“This House has indulged itself on Europe for too long.” So said Theresa May at Prime Minister’s Questions.

She sounded like Oliver Cromwell dismissing the Rump Parliament: “You have sat too long for any good you have been doing lately.”

Is this high-handed attitude towards the Commons the way to induce it to vote for her deal? Or will the Prime Minister just sound demagogic and dictatorial?

Clement Attlee said referendums were “a device of dictators and demagogues”, a view later quoted with approval by Margaret Thatcher.

Yet May now derives her legitimacy from the referendum result. She says the people who voted No in that referendum “deserve better than this House has given them so far”.

But whose task is it to bring the views of the House into harmony with those of the people as expressed in the referendum?

This is the Prime Minister’s task. She called a general election in order to obtain a House of Commons which would strengthen her hand in the negotiations required to bring about Brexit.

She instead managed to lose the slim majority her predecessor had won in 2015. The voters declined her invitation to turn her into an elected dictator. Her task became harder instead of easier.

And the Conservative Eurosceptics did not today accept her claim to be the true voice of the British people. Peter Bone reminded her that she had said 108 times that Britain will leave the EU on 29th March, and went on: “If you continue to apply for an extension of Article 50 you will be betraying the British people.”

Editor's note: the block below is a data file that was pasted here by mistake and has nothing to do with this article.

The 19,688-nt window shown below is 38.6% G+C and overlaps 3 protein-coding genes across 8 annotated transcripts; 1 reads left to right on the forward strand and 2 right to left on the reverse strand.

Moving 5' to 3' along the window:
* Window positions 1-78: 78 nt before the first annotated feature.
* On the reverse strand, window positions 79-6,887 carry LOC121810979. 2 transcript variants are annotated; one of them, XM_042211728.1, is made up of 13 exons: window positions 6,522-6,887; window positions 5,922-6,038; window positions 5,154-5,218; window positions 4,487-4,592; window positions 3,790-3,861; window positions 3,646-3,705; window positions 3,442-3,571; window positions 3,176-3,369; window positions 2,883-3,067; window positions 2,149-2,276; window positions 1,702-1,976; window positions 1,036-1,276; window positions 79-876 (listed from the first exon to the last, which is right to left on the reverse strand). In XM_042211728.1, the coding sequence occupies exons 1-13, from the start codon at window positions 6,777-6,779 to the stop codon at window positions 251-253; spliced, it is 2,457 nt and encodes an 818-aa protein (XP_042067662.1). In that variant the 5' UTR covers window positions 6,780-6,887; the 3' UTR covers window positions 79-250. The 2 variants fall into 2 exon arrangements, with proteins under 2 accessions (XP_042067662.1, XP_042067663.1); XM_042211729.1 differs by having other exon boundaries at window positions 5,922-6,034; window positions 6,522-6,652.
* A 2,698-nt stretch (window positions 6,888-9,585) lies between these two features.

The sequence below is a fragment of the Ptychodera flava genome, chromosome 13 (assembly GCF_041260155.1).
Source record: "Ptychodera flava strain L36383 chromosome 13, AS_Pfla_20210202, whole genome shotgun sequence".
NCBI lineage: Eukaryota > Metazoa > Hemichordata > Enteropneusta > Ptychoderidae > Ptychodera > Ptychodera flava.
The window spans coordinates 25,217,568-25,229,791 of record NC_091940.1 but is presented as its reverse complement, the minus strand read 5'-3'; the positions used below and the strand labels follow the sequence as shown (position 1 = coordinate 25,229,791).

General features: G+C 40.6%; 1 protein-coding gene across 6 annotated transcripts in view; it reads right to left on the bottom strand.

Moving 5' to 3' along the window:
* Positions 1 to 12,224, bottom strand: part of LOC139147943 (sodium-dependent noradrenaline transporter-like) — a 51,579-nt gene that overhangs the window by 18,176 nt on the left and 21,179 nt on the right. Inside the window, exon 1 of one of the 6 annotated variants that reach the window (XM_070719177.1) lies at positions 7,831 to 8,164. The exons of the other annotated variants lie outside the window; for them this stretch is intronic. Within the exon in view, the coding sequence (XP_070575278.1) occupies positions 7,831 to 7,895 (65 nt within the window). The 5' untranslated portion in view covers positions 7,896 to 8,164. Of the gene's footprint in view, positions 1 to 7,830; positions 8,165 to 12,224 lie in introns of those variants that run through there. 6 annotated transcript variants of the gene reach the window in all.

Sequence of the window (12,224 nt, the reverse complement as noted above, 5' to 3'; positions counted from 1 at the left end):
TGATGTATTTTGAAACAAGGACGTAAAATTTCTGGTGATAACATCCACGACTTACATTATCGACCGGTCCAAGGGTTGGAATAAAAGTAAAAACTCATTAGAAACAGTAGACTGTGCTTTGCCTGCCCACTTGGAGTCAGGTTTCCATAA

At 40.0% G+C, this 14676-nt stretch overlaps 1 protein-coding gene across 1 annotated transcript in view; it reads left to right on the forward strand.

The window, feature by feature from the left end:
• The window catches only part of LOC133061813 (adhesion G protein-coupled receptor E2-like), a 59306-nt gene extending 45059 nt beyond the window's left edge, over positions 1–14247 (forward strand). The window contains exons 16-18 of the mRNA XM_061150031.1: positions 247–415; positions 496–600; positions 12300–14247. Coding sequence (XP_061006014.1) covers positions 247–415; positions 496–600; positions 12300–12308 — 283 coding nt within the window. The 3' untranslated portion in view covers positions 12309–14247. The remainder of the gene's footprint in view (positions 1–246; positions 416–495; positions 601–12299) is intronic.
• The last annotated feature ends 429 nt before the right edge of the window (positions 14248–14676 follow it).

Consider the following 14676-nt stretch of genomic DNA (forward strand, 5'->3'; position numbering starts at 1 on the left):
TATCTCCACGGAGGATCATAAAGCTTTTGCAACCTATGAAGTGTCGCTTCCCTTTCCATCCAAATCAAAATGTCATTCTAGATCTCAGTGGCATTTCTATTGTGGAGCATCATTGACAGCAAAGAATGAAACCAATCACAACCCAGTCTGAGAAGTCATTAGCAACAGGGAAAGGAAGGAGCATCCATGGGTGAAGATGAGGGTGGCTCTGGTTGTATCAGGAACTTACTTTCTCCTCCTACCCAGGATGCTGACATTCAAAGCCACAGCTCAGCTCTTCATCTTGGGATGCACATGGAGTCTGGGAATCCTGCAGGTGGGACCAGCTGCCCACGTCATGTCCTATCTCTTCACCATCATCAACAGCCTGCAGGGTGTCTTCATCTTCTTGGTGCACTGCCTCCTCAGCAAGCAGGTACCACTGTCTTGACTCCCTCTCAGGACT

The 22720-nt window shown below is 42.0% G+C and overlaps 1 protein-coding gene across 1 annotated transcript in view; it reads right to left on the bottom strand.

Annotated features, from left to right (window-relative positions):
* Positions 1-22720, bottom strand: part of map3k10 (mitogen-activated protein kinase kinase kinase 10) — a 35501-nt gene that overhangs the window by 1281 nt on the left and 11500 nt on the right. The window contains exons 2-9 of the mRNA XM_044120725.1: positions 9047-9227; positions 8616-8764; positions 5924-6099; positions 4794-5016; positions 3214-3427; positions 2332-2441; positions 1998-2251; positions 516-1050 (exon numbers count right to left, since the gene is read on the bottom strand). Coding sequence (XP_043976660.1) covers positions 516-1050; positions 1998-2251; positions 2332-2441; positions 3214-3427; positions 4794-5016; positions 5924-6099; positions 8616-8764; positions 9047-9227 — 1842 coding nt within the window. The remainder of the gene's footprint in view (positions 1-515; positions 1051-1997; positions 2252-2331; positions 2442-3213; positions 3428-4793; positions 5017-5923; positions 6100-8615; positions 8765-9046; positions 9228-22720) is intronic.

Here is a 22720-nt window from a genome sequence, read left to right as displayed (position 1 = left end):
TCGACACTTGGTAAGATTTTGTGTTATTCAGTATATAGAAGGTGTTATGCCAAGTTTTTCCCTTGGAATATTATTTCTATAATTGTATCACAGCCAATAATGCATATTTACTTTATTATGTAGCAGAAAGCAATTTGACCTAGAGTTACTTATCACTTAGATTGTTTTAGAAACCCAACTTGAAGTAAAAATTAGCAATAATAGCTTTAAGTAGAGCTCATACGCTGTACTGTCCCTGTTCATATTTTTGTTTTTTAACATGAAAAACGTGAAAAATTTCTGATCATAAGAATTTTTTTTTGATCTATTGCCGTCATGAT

On the other side of the argument, Kenneth Clarke, Oliver Letwin, Ed Miliband and Yvette Cooper were among those who demanded that the Commons be allowed to hold a series of indicative votes, in order to show what kind of deal can command a majority.

The Prime Minister looked isolated. Her accusation that the House has “indulged itself” struck a puritanical note. She, like Cromwell, is in the right, and is fed up with MPs who waste their time arguing about things.

It was almost as if she had given up trying to persuade anyone else, and just wanted to demonstrate to her own satisfaction that she is justified.

The House is perturbed and confused, and looked in no mood to follow May’s lead. It might yet come to the view that the Prime Minister has indulged herself on Europe for too long.

Either you do as I say, or I’m off. That was the self-righteous implication of her remarks, and of her letter today to Donald Tusk. And one wondered how many MPs will treat this as an incentive to do as she says.